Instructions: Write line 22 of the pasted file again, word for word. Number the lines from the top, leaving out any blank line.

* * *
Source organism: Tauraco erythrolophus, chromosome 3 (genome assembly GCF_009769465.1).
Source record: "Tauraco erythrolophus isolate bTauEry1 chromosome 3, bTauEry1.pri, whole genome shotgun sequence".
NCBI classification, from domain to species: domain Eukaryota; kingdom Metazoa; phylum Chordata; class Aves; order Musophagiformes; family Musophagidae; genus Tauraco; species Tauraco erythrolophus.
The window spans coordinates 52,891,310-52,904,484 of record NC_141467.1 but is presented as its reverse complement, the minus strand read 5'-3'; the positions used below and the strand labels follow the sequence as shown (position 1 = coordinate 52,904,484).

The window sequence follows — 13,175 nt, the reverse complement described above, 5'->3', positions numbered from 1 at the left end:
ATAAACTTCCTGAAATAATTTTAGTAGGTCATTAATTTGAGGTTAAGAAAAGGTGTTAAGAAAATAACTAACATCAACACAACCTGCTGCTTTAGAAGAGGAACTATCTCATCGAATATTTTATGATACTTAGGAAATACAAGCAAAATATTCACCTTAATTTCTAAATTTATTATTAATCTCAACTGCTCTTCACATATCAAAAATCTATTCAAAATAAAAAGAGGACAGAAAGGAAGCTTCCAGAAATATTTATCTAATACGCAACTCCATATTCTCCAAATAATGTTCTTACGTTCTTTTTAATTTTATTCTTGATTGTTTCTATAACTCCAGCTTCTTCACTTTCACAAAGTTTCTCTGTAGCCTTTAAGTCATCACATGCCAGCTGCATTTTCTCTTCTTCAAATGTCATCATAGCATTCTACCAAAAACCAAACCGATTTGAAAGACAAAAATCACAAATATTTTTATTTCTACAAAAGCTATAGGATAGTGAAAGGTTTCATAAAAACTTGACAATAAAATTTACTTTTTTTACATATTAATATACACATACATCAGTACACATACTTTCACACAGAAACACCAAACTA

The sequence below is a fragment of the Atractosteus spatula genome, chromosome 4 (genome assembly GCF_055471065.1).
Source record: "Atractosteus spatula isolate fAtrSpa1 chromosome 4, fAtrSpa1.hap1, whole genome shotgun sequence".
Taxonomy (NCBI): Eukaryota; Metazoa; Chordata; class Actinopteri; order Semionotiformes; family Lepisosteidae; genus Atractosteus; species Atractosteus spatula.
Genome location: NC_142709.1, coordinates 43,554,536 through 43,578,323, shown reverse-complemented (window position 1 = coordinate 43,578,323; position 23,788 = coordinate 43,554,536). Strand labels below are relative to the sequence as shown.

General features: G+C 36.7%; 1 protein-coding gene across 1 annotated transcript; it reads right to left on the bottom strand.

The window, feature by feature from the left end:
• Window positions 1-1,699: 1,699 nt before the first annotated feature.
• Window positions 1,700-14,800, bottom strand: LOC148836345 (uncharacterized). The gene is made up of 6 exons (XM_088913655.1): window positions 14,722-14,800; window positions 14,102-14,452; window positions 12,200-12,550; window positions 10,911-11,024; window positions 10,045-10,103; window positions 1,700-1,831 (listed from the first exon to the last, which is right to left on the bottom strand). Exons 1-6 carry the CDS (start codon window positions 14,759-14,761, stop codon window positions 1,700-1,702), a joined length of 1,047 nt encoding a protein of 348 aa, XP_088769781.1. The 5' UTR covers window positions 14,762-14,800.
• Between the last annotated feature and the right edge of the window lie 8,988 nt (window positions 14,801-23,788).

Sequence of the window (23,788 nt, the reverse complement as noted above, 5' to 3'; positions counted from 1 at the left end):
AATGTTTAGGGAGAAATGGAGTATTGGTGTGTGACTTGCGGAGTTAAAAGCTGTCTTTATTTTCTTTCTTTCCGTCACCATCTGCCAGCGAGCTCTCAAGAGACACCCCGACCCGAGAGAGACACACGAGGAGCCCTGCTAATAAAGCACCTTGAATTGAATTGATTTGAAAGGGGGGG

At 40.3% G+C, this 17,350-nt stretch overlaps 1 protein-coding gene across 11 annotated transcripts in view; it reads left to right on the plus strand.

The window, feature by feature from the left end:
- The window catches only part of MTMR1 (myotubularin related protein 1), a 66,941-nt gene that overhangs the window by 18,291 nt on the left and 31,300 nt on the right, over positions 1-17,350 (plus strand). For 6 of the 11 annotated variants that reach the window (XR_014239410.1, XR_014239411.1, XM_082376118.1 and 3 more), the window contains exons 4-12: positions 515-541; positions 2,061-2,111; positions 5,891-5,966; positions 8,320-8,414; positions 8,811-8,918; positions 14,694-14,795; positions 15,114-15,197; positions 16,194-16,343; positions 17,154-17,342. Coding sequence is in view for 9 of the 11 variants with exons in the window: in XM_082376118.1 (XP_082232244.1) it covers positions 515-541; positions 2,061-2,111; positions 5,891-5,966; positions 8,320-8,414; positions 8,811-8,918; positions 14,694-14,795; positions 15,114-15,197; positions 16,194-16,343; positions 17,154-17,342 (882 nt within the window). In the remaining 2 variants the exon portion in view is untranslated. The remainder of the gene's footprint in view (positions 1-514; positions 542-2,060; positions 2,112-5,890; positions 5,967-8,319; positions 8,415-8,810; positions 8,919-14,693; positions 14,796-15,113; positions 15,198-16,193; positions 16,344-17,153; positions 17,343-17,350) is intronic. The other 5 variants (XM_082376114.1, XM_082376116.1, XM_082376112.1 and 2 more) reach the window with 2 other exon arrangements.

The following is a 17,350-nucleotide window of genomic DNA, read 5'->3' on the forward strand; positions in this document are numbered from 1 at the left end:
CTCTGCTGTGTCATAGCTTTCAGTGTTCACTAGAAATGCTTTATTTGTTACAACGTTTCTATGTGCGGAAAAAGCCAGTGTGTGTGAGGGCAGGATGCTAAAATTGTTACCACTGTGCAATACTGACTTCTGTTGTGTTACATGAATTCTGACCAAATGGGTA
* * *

CTCTGCTGTGTCATAGCTTTCAGTGTTCACTAGAAATGCTTTATTTGTTACAACGTTTCTATGTGCGGAAAAAGCCAGTGTGTGTGAGGGCAGGATGCTAAAATTGTTACCACTGTGCAATACTGACTTCTGTTGTGTTACATGAATTCTGACCAAATGGGTA